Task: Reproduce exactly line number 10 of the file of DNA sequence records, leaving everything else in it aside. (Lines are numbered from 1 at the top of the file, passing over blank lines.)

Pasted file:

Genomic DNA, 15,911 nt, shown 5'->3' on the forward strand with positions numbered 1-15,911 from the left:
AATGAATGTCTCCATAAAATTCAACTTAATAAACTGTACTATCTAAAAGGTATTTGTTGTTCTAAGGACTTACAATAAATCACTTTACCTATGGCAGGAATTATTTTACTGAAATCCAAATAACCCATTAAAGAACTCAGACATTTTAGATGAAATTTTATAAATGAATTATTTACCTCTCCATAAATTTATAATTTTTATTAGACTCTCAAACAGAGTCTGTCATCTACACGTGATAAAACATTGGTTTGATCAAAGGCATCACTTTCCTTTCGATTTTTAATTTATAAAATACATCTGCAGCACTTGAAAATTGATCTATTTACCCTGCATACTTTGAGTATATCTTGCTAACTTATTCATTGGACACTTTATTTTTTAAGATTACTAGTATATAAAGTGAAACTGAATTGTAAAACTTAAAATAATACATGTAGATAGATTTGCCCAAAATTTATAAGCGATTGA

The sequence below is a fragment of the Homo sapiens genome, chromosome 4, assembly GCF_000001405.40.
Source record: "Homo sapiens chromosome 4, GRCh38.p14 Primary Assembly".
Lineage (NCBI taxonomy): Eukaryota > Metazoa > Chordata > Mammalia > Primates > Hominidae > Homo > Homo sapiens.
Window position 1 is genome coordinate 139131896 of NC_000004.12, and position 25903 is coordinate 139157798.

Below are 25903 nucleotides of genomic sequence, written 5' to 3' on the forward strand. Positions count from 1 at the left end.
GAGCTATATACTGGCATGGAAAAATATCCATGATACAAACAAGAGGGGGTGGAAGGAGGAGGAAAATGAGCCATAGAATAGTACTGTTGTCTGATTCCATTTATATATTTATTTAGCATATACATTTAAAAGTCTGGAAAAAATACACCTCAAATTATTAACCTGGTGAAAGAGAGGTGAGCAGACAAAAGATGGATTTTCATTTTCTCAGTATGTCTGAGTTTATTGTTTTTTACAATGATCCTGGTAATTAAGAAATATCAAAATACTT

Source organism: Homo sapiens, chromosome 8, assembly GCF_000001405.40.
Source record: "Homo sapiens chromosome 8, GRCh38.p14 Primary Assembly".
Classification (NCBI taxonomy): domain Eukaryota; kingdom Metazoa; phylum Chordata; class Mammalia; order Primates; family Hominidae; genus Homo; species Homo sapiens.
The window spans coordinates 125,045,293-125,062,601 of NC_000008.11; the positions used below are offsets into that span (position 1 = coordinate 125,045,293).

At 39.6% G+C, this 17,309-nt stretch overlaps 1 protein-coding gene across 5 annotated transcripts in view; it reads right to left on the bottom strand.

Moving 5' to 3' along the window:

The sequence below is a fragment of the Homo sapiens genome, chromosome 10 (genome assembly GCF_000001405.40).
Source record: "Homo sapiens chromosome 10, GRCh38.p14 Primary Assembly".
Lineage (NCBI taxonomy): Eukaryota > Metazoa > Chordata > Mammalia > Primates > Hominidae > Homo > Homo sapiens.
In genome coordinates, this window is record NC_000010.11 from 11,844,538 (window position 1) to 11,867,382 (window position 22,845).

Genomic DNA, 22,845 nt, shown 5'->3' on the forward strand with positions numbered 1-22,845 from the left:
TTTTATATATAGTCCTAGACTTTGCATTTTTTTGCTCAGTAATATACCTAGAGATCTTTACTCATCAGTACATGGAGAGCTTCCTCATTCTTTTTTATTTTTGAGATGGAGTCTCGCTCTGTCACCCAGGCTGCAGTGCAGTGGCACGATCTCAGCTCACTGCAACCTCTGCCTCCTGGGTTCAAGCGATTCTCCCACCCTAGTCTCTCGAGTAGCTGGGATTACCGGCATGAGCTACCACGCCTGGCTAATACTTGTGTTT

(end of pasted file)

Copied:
Source record: "Homo sapiens chromosome 8, GRCh38.p14 Primary Assembly".